Phoenix Wright Ace Attorney: Trials and Tribulations
What parents need to know
Parents Need to Know
Parents need to know that because the game takes place in a courtroom and deals with crime as its subject matter, players will be exposed to mature topics including death (by electrocution), theft, assault, poisoning, and jail. Due to the game's anime cartoon style, none of these are rendered especially graphically. Fairly advanced reading and reasoning skills are essential to fully grasp the nuances of the game's dialog and to pick up on important clues to solve the case.
What's it about?
PHOENIX WRIGHT ACE ATTORNEY: TRIALS AND TRIBULATIONS is the third game in Capcom's popular courtroom simulation series starring defense lawyer Phoenix Wright. In Trials and Tribulations, Phoenix has five new cases to solve as he attempts to prove the innocence of his falsely accused clients. In the investigation phase, Phoenix and his team gather evidence and background information by speaking to witnesses and searching the crime scene for clues (achieved by tapping objects of interest with the stylus). In the trial stage you listen to witnesses' testimony and can press for more information, cross-examine, or present evidence in order to strengthen your case.
Extremely well-suited to the Nintendo DS, the Phoenix Wright series eschews traditional video game action sequences in favor of a completely menu-driven system in which players use the DS stylus to engage characters in conversation, investigate crime scenes, collect and present evidence, and finally present a case before the judge.
Is it any good?
This game isn't the best entry point into the Phoenix Wright series, since it makes a lot of references to events and characters that have appeared in past games. If you're already familiar with the series, however, Trials and Tribulations delivers more of the same investigative problem-solving and dramatic courtroom scenes that you've grown to love.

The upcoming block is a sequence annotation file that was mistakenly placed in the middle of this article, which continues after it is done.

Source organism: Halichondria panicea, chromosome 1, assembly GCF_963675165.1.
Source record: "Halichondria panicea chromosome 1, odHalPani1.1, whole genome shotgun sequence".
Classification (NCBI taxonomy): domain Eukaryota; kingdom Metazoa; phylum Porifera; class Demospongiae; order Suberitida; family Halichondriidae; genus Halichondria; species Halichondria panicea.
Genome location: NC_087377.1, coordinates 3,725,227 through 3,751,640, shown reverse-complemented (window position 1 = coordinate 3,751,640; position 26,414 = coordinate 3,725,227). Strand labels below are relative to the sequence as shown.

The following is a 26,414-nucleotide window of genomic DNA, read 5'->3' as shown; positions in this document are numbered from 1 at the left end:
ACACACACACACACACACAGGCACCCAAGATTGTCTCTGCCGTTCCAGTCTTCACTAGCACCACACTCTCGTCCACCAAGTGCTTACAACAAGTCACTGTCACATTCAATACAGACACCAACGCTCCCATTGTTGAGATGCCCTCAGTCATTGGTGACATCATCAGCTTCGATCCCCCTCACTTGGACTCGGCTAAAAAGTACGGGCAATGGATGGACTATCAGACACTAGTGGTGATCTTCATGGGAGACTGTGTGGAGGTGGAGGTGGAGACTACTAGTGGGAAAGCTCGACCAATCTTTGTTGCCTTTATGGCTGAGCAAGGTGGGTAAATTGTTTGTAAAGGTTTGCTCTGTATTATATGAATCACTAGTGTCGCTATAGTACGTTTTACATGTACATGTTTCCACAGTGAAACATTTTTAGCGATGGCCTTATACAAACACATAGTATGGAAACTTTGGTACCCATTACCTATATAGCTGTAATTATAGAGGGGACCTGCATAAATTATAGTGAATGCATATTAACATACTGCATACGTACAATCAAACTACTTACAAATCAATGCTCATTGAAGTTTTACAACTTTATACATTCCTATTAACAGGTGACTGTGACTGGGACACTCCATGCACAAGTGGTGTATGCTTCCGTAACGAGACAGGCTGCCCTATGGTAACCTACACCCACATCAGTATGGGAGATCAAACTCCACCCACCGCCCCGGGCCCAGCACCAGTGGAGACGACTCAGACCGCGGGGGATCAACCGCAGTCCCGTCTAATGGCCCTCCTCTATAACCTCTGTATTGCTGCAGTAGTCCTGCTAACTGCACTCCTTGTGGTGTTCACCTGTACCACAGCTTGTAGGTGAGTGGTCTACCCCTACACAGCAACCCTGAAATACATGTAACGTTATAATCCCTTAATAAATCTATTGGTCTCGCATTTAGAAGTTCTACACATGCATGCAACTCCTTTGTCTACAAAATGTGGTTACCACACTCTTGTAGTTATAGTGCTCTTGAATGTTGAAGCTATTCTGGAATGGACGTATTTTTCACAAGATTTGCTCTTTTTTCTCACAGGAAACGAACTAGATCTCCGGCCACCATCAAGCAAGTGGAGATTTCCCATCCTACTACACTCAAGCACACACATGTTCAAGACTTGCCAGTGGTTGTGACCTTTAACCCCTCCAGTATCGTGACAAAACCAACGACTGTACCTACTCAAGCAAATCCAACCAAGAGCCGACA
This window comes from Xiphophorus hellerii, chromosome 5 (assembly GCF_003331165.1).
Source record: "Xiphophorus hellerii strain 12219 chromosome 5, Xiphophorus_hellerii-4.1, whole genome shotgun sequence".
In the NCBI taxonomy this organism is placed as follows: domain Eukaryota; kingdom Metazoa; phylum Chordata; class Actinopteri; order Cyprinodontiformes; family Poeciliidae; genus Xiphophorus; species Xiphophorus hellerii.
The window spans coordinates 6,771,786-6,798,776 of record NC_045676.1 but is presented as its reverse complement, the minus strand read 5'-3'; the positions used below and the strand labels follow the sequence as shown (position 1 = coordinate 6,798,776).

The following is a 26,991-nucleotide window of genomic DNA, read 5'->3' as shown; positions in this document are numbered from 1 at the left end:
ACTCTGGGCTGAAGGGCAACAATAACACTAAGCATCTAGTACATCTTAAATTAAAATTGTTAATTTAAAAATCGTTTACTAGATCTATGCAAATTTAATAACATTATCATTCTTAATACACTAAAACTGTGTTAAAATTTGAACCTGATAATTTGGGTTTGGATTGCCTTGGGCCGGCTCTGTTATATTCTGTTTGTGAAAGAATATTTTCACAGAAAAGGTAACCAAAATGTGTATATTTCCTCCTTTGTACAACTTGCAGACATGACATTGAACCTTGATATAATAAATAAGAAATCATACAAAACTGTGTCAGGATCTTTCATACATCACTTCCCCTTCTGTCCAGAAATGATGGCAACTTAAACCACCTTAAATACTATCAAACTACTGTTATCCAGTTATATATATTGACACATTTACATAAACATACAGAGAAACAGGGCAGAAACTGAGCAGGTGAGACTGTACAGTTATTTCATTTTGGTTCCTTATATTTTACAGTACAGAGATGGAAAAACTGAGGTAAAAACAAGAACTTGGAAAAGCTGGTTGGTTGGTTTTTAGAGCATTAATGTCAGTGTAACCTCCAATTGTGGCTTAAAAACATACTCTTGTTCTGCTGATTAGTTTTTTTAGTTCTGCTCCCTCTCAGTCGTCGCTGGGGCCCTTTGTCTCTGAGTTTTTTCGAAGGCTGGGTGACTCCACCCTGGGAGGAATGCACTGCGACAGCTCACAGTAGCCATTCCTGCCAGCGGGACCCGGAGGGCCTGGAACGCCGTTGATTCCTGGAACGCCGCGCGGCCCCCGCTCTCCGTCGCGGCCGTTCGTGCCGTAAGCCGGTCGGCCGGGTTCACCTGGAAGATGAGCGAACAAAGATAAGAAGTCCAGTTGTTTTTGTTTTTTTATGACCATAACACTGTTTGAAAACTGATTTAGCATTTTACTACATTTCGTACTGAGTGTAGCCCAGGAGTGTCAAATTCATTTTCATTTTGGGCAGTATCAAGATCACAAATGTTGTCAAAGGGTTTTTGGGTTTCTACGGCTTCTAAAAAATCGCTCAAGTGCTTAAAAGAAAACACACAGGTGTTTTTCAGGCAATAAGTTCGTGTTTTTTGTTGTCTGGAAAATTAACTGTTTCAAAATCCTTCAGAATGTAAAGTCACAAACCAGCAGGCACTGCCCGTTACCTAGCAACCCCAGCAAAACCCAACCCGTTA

Trials and Tribulations is as compelling as any TV courtroom drama, provided you don't mind scrolling through the endless dialog boxes that make up the game's narrative -- or starting over again at the beginning of the trial if you make too many mistakes along the way, such as presenting the wrong evidence or asking the wrong question. Players can get even further into the spirit by shouting "Objection!" or "Hold it!" into the DS microphone at the appropriate moment (instead of just tapping the appropriate dialog box with the stylus). In short, Trials and Tribulations lives up to the Phoenix Wright moniker by delivering another satisfying courtroom adventure that emphasizes reading and problem-solving.
Families can talk about...
Families can talk about whether they enjoy games driven completely by dialog and clicking through menus or whether they would have preferred some action elements as well. In what ways does the game introduce conflict without resorting to combat? If you could be a lawyer, would you choose the prosecution or the defense?